From CBC News:
The National Research Council reported this spring that women who earn Ph.D.s in science (though there are still far fewer of them than men) are as likely to land teaching positions, promotions and tenure at major research universities as their male counterparts. During the same week the National Academy of Sciences reported that girls in the U.S. have now reached parity with boys in mathematical achievement.
Currently universities are reporting marked increases in female enrollment in science, engineering and math degree programs. Engineering is now one of the most popular majors at the all-female Smith College in Massachusetts. (The college graduated 20 students from its new engineering program in 2004; today it enrolls 135.) Half of all MIT undergraduates are now women. And last year at Carnegie Mellon in Pittsburgh women made up 30 per cent of undergraduate students in mathematics and science, up from 17 per cent in 1986.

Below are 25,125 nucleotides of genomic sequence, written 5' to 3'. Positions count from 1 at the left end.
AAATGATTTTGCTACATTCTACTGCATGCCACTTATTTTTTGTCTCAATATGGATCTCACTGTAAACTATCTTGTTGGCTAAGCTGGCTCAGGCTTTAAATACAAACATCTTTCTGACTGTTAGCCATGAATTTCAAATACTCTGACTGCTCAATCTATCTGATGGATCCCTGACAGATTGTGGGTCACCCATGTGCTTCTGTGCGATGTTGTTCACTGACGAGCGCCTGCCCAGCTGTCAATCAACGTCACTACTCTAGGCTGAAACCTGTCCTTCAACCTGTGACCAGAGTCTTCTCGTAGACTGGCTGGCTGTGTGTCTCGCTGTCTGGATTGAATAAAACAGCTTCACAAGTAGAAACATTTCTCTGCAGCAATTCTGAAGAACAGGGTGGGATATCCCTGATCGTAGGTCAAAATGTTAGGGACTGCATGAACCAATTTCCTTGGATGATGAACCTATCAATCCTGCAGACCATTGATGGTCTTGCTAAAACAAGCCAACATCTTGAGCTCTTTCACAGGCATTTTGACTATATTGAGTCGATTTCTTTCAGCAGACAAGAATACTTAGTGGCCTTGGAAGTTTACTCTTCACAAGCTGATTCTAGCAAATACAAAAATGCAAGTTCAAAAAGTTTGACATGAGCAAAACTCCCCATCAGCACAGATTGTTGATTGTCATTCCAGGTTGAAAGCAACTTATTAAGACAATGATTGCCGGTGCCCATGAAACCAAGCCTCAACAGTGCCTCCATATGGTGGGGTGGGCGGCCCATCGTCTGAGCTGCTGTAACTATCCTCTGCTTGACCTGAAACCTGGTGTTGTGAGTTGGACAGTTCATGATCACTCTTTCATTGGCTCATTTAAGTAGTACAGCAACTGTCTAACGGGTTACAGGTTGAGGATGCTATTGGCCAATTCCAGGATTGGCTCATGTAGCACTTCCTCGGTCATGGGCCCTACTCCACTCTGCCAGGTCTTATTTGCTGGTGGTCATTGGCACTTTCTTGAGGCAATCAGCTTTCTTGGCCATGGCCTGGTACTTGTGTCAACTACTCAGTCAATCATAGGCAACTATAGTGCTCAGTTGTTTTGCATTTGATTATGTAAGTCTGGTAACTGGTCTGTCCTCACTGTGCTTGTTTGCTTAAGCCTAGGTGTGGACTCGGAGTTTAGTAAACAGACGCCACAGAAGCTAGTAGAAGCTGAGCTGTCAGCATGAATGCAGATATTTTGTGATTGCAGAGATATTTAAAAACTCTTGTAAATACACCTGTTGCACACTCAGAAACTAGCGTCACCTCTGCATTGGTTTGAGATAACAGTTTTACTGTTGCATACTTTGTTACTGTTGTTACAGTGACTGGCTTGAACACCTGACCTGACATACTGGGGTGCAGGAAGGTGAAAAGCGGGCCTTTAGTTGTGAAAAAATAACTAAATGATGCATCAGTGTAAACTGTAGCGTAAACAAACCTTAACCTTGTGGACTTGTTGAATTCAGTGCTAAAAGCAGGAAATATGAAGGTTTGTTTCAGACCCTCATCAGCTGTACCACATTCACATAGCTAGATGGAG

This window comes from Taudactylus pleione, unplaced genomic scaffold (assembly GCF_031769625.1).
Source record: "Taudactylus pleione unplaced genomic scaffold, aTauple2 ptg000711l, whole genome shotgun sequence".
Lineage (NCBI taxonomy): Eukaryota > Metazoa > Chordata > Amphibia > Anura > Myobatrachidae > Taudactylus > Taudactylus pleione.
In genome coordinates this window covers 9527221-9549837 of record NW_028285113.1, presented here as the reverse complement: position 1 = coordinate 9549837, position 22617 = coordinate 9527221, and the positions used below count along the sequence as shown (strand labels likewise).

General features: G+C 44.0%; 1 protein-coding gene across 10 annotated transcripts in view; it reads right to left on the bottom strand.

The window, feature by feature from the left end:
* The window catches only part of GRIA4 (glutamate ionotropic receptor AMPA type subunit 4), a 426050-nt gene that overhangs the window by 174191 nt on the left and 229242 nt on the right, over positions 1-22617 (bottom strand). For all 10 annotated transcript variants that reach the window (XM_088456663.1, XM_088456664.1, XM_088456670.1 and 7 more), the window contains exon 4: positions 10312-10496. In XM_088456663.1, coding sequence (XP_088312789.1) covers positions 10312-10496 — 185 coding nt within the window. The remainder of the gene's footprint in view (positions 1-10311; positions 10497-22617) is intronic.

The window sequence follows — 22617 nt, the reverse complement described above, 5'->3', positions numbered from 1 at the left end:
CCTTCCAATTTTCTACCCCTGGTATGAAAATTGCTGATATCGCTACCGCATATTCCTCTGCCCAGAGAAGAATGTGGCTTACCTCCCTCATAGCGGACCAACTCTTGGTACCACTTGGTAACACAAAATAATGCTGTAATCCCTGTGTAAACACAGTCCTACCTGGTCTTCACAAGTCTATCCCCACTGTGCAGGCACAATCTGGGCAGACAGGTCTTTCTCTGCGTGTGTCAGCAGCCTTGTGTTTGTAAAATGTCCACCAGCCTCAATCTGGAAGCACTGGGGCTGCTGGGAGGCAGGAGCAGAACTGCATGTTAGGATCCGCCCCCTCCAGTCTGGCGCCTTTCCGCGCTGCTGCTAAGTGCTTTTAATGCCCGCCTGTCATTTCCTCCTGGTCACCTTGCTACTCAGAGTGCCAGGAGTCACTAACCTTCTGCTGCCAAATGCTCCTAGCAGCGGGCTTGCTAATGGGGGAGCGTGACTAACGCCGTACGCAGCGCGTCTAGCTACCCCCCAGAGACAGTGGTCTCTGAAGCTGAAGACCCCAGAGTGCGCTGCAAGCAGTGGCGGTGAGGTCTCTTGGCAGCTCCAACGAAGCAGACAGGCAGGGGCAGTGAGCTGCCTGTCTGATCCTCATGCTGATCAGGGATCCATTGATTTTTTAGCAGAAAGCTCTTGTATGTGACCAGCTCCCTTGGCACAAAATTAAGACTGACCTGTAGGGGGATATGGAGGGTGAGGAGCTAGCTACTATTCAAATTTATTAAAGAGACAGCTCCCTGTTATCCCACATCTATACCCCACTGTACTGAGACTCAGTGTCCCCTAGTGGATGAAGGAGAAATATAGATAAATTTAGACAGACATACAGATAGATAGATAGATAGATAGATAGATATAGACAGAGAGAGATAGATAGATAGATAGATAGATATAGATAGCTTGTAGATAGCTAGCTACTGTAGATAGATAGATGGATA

The Ivy League's Brown University, which has had a highly regarded mentoring program called WISE (women in science and engineering) for more than a decade, has noticed a striking increase in female applicants who are interested in pursuing science degrees. The number of women intending to enroll in physical sciences increased about 40 per cent from the class of 2010 to the class of 2013. Brown is also is making a concerted effort to hire more women for its science faculty, according to Katherine Bergeron, a dean of the college. Toward that end the university recently received a $3 million US grant from the National Science Foundation to support women in the sciences.